The era of cotton, cattle and railroads in the late 19th century was a time of huge economic growth for Texas. Railroads brought rapid expansion of people, business, and cities across the state. In the years after the Civil War, thousands of miles of new track stretched across the state, carrying lumber from East Texas, cattle from West Texas ranches, crops from the state’s farms, and people moving to the state’s booming cities. Because railroads enabled farmers and ranchers to transporttheir products more efficiently, by the turn of the century Texas had become a leading producer of both cattle and cotton.
Although Texas had been cattle country since the 18th century, the economic importance of livestock took off in the post Civil War era, when wild longhorns could be sold for up to 6 times as much in the northern states. Ranch owners corralled wild longhorns and organized drives to sell cattle as far away as Canada. Cowboys, with their iconic hats and boots, ignored personal danger to get their cattle safely to market. They spent weeks at a time on the trail, earning a nationwide reputation for fierce independence and becoming a lasting symbol of Texas determination. Although the era of the cowboy slowly came to an end as ranchers found that railroads were a faster and more economical way of transporting cattle for sale, the era of ranching and cattle production continued.
Ranching wasn’t the only industry with a major impact on the Texas economy during the late 1800s. Many would think that Texas cotton production would be in decline after the Civil War with the loss of slave labor. However, cotton production exploded from 350,628 bales in 1869 to 3.5 million bales at the turn of the century as immigrants from Europe and the Southern United States arrived and cheap Mexican labor took the place of slaves in many parts of the state. As before the Civil War, landowners were the primary beneficiaries of the cotton boom because the work and economic conditions for sharecroppers and field workers remained poor.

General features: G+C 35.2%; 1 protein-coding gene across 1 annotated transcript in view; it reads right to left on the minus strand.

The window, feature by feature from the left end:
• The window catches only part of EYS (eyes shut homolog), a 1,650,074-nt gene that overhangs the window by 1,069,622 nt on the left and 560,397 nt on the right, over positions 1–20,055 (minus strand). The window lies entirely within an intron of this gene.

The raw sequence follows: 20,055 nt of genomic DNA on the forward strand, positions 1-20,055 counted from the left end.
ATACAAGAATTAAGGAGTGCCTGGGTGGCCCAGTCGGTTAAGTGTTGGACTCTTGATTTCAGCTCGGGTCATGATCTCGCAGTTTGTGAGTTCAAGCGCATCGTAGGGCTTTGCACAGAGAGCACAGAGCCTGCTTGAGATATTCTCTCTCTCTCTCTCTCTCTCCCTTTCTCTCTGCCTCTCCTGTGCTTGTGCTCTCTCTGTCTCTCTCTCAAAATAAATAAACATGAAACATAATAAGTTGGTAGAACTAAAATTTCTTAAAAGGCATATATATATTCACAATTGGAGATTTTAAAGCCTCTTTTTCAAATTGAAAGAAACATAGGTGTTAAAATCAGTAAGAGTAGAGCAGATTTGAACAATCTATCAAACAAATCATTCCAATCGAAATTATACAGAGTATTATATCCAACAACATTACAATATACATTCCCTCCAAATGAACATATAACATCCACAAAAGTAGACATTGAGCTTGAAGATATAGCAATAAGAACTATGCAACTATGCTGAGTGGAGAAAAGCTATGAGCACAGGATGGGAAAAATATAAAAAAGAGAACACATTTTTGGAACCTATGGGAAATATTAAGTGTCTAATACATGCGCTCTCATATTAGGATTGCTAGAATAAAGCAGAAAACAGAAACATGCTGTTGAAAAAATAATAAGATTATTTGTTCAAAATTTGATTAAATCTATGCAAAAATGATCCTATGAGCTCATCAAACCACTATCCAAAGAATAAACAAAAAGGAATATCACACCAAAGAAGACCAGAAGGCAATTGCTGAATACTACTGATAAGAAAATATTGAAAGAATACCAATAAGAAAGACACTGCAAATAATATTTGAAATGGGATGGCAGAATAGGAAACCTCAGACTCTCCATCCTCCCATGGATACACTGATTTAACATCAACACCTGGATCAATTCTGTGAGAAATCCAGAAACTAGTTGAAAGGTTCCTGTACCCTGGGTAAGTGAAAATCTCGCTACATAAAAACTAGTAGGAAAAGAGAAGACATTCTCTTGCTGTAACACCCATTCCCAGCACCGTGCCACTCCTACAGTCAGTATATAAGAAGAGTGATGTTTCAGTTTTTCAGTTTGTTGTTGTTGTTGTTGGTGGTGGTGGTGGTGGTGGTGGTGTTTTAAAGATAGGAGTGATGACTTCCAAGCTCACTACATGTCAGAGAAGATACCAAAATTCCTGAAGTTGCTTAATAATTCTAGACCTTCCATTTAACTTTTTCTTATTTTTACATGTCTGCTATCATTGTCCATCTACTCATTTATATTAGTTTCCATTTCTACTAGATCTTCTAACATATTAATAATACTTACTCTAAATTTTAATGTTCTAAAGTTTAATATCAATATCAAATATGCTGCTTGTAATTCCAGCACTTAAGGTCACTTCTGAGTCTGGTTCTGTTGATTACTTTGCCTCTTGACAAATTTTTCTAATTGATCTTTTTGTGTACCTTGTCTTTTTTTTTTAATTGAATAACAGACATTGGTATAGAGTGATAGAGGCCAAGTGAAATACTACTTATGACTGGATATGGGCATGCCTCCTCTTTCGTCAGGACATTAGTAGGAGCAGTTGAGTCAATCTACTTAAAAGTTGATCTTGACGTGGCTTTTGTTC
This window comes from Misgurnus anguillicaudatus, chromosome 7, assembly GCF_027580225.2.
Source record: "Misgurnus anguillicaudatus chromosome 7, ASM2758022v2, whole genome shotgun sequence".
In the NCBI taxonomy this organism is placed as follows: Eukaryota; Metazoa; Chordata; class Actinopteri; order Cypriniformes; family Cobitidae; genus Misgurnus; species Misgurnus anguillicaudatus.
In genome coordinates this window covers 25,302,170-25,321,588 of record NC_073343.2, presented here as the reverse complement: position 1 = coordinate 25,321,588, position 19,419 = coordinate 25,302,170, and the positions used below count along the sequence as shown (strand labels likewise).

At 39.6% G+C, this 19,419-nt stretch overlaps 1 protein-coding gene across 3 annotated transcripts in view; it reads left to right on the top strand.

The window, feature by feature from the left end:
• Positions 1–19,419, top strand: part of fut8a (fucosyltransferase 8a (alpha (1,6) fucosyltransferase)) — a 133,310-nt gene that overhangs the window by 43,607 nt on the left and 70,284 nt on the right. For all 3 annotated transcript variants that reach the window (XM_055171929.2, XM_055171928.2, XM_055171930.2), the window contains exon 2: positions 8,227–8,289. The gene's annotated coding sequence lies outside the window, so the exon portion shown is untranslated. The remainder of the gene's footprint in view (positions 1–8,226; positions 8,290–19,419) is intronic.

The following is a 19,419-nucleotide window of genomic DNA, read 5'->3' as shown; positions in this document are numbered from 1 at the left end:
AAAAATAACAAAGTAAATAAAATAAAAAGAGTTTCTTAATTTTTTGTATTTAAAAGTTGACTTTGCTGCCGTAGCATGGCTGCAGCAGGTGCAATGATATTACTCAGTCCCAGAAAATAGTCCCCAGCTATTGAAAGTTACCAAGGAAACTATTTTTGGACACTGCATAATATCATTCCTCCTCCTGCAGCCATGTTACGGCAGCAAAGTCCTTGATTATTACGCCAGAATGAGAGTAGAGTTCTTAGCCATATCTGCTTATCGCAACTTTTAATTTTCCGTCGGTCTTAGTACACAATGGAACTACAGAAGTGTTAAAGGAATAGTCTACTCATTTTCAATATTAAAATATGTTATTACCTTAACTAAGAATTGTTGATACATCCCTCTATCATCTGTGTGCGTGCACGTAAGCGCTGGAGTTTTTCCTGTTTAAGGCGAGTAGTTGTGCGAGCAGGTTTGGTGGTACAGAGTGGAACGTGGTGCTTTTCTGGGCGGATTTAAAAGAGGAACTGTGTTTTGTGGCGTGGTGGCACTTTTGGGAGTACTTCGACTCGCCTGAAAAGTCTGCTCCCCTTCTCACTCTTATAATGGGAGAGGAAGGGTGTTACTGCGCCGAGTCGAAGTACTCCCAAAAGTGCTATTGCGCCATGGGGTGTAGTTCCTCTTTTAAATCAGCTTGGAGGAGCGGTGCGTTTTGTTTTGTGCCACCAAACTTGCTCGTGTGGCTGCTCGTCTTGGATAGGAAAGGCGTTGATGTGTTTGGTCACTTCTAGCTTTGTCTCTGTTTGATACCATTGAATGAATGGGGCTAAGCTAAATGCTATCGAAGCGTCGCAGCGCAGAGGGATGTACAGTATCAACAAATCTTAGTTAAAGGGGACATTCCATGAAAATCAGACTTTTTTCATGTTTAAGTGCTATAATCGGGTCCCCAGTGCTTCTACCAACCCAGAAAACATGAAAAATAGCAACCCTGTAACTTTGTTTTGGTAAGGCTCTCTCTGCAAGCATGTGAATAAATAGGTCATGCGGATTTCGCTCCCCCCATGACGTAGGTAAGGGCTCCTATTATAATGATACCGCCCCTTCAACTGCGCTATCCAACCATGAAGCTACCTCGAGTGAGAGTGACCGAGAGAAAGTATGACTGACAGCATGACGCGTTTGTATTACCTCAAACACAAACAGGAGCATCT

Sharecroppers rarely had cash money left over after the cotton was sold and accounts to the landowner were settled. Migrant families, including children as young as four, worked the fields from sunup to sundown and had little time for education. For many Texans, the growth in the cotton industry came at a very high cost.
Texas Our Texas invites you to explore our primary sources and other materials about the era of cotton, cattle and railroads in Texas. Here you’ll find personal accounts of cattle drives, images of railroad construction and city growth, and a look into the lives of people who labored on cotton farms. We hope you’ll enjoy seeing firsthand some of the positive and negative changes that this era brought to Texas.